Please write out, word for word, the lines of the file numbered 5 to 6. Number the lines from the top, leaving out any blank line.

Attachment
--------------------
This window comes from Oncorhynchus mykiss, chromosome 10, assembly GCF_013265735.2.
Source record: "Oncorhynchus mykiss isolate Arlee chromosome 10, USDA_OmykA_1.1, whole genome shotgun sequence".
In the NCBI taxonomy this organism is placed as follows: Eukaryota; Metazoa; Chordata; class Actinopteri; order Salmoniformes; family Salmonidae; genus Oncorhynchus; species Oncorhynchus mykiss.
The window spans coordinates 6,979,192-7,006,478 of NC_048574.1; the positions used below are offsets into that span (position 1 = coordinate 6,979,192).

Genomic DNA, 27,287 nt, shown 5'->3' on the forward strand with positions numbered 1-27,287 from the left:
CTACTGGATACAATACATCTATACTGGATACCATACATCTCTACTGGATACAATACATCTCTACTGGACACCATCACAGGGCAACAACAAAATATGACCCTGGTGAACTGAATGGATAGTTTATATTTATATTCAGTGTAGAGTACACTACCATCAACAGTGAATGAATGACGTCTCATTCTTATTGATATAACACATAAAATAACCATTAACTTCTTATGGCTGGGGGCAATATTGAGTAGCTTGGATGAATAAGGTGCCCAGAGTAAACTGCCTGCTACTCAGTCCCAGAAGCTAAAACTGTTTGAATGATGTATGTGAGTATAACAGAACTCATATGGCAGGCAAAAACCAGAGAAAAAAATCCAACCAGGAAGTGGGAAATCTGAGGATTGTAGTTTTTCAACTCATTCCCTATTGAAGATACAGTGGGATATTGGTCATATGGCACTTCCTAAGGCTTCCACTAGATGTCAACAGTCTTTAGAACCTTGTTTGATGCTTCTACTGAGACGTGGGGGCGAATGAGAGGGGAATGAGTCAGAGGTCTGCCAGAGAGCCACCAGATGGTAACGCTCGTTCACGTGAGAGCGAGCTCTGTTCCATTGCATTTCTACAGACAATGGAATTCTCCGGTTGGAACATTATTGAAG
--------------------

Genomic DNA, 27,287 nt, shown 5'->3' on the forward strand with positions numbered 1-27,287 from the left:
CTACTGGATACAATACATCTATACTGGATACCATACATCTCTACTGGATACAATACATCTCTACTGGACACCATCACAGGGCAACAACAAAATATGACCCTGGTGAACTGAATGGATAGTTTATATTTATATTCAGTGTAGAGTACACTACCATCAACAGTGAATGAATGACGTCTCATTCTTATTGATATAACACATAAAATAACCATTAACTTCTTATGGCTGGGGGCAATATTGAGTAGCTTGGATGAATAAGGTGCCCAGAGTAAACTGCCTGCTACTCAGTCCCAGAAGCTAAAACTGTTTGAATGATGTATGTGAGTATAACAGAACTCATATGGCAGGCAAAAACCAGAGAAAAAAATCCAACCAGGAAGTGGGAAATCTGAGGATTGTAGTTTTTCAACTCATTCCCTATTGAAGATACAGTGGGATATTGGTCATATGGCACTTCCTAAGGCTTCCACTAGATGTCAACAGTCTTTAGAACCTTGTTTGATGCTTCTACTGAGACGTGGGGGCGAATGAGAGGGGAATGAGTCAGAGGTCTGCCAGAGAGCCACCAGATGGTAACGCTCGTTCACGTGAGAGCGAGCTCTGTTCCATTGCATTTCTACAGACAATGGAATTCTCCGGTTGGAACATTATTGAAG